[Shannan’s Note – EXCITING NEWS!!! I know who Marg is.. my incredible cousin Gail, who I have mentioned before as being instrumental in filling in blanks in the family, has been on the case and messaged me today with an answer… Here is where we were at:  We knew from Gord that Marg and Bin (my grandmother) were close. Bin was dating (and went on to marry) my grandfather Ted. Ted’s brother was with Gladys (mentioned above) and Galdys’ sister was Marg! I know it’s confusing, and it might not seem like that big a deal, but this is someone that has been mentioned in nearly every one of Gord’s letter so it’s obvious that she was very important to him during thistime, so this is such a  great bit of info for me. Thanks again, Gail!]

April 4th, 1943

April 4th 1943

Dear Mom

Well I made it back okay, and did we ever have fun. We met a couple of girls from Malton Airport sitting in the back of the bus so we joined them and we sang all the way back to camp.

To-day I’m working in the kitchen washing dishes till 6 o’clock then I go down to the guard as a spare that means if anybody gets sick I take their place but if they don’t I sleep all night, that’s not too bad.

Right now in the canteen all the fellows have got their girls here and a bunch of guys playing the piano and I haven’t even got a girlfriend to write to but I don’t care no more, I’m having lots of fun. Some young kid from town just now came in and he’s playing the drums.

Don’t forget the party next week and tell daddy not to forget to get me the bottle to take away.

We hand our rifles in tomorrow and will that ever be nice.

Well I can’t think of anything else. Write soon.

Your son
The East End Kid
General Gordon

Mom xxxxxxxxxxxxxxx
Sweetipie xxxxxxxxxxxxxxx
Rest xxxxxxxxxxxxxxxxxx

 Gord and Unknown Woman, Date Unknown

[Shannan’s Note – Since we started in on Gord’s letters he’s been asking after Marg, whom I believe was a friend of Gord’s older sister (and my grandmother), Bin. I haven’t been able to uncover much on Marg or the relationship that she and Gord may or may not have had, but I have a couple of leads that I am following to try and find a little more info on Marg, and who she might have been. I’ll keep you posted. The photo above is of Gord and an unknown woman, date also unknown… My cousin Gail, who has been an incredible help since I started on the letters, mentioned that her mom (Gord’s sister Geraldine or Sweetipie as you may know her) used to say that Gord was a…ahem…popular fellow who didn’t have any trouble finding a different lady-friend in every port or town… Did that get going after a love lost in Marg? Maybe we’ll find out more as the letters and the research progresses, but the romantic in me is just a teensy bit hopeful that it’s Marg in that photo…]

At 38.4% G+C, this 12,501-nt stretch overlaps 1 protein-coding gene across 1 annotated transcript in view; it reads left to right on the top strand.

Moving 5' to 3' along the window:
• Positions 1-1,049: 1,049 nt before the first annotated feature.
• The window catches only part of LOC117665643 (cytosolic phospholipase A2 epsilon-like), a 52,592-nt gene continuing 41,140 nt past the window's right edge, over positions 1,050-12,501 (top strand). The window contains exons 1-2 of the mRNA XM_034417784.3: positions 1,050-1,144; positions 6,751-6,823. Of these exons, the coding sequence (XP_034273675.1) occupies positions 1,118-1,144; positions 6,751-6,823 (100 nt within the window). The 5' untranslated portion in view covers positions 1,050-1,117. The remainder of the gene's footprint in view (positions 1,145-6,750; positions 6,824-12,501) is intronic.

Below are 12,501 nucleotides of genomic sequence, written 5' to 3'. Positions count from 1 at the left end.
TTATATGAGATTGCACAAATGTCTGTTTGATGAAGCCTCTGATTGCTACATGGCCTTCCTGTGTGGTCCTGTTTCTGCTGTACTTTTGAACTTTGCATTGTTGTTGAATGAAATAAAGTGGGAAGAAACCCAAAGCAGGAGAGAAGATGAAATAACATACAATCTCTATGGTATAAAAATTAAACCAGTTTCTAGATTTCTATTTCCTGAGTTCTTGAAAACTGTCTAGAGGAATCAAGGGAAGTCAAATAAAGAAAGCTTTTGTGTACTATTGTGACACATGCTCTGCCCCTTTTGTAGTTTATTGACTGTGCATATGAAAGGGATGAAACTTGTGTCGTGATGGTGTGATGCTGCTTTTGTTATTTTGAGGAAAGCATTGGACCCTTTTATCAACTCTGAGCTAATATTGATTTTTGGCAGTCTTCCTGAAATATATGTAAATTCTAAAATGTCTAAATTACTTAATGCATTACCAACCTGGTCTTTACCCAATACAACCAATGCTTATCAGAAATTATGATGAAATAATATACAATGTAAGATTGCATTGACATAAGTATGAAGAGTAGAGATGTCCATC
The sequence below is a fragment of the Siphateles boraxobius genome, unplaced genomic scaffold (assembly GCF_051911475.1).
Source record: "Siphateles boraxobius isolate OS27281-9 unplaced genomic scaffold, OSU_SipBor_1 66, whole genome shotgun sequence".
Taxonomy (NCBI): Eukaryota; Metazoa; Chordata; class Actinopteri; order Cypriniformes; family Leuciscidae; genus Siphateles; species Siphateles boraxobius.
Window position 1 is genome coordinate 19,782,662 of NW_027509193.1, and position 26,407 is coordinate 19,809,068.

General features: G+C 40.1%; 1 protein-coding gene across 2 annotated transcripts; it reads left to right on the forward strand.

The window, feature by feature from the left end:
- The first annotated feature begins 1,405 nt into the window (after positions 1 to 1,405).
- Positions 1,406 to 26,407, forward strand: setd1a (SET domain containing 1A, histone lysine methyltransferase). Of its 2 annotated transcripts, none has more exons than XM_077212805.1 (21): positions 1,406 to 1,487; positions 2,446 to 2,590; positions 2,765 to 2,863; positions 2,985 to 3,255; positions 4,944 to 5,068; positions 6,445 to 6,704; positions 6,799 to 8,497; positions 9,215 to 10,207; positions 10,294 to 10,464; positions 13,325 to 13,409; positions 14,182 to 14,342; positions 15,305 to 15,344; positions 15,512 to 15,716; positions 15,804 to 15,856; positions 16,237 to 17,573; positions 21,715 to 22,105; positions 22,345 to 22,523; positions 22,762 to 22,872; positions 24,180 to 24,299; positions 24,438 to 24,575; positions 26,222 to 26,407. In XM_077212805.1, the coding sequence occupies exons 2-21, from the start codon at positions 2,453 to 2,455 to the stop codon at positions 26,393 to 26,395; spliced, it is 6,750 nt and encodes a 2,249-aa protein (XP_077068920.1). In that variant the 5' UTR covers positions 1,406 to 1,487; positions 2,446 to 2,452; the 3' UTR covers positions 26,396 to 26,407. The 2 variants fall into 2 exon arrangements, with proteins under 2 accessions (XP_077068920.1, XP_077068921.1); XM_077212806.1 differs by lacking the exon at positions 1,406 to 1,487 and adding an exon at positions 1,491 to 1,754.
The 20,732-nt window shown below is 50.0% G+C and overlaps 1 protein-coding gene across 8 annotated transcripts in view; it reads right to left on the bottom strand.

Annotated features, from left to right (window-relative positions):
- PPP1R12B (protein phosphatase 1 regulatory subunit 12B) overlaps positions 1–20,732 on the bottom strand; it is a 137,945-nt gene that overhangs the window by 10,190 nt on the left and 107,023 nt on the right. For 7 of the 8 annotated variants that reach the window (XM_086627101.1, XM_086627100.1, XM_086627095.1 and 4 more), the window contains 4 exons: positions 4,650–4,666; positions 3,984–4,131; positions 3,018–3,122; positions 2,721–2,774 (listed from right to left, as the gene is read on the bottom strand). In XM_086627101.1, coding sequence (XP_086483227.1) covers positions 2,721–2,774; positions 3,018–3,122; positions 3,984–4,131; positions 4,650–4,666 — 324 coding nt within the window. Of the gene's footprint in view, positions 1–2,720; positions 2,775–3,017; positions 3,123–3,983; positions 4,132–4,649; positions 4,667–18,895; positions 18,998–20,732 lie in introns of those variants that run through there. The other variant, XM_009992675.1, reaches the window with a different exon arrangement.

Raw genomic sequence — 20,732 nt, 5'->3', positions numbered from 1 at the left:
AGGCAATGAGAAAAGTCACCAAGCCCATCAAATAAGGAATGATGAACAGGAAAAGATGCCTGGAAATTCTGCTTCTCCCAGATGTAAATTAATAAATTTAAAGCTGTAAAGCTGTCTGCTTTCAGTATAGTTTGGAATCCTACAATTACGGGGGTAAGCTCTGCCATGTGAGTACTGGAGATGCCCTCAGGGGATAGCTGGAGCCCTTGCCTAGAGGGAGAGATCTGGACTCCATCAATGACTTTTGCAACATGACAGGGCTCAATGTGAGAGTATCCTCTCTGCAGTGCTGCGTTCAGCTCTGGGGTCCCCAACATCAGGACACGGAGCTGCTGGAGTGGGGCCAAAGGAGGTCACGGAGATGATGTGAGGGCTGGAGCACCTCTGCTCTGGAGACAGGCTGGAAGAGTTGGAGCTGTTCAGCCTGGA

March 29th, 1943

March 29th 1943

Dear Mom + Dad

I’m sorry I haven’t wrote sooner, I didn’t have any stamps or money till yesterday and then I was on duty last night. Well we’re all through our training and are we having it easy, this morning we went out on a route march, came back at twelve, had dinner then went away back in the woods behind the camp and told stories till 5:15 then broke off for the day. On Sun when I was coming back I met one of the guys at the bus station, he drove me back to camp.

The next time I come home it will be my last leave until July so how about a little party, and how is Marg, I haven’t wrote to her yet.

How is Ray getting along pretty good I hope. We have been told where we are going but I can’t say, but it’s a two day and two night train ride.

I’ll try to get home for a couple of hours on Sat. If you can get any stamps send them, they are awful hard to get here. You can tell by the date I started to write this letter a couple of days ago but I didn’t have any stamps.

Well that’s all I can think of for now, see yous Sat.

Your son,

10th Platoon

Gord and his Platoon at their training base in Brampton. 10th Platoon, C Company, 24th Regt. March 1943.

[Shannan’s Note – it’s tough to tell from the photo, but I think  that’s Gord in the front row, second from the left. I assume this picture was taken upon completion of their training]

March 22nd, 1943

March 22nd, 1943

Dear Mom + Dad

Just a few lines to let yous know that I don’t feel too bad. I went to the M.O. this morning and he gave me nine pills to take all at once so I took them and I’ve been running to the toilet all day, but it’s not too bad. I got excused duty, all I’ve been doing is sleeping all day and is it nice, I have to go back at 7 o’clock to-night, I hope he don’t give me any more pills.

I’ll be home about 8 o’clock on Fri night, maybe early, I don’t know for sure so tell Bin to buy a couple of films so we can take pictures.

It’s a real summer day here to-day, sun shining. We’ll soon be able to wear our short pants that will be lots of fun

Well I can’t think of anything else to say except write soon.

Your son,

P.S. If I don’t soon get promoted to a General I’ll quit.


Well, here is another day. I didn’t have any stamps yesterday so I borrowed two today so I’ll send it now. If you have any stamps and change send it please. I feel lots better to-day


I got my promotion.

Amy and Edward

[Shannan’s note – The picture above is of Gord’s parents, Amy and Edward (nicknamed Bucka), year unknown. Amy was born in 1902 in Peterborough and was the oldest of 5 kids. Edward was born in 1897 in Tweed and was the oldest boy in a family of 7 kids. He and Amy married in 1921 in Peterborough. Edward was a Chauffeur at the time, and they went on to have 5 children. Edward passed away in 1955 and Amy lived, beloved by her family, for another 20 years.]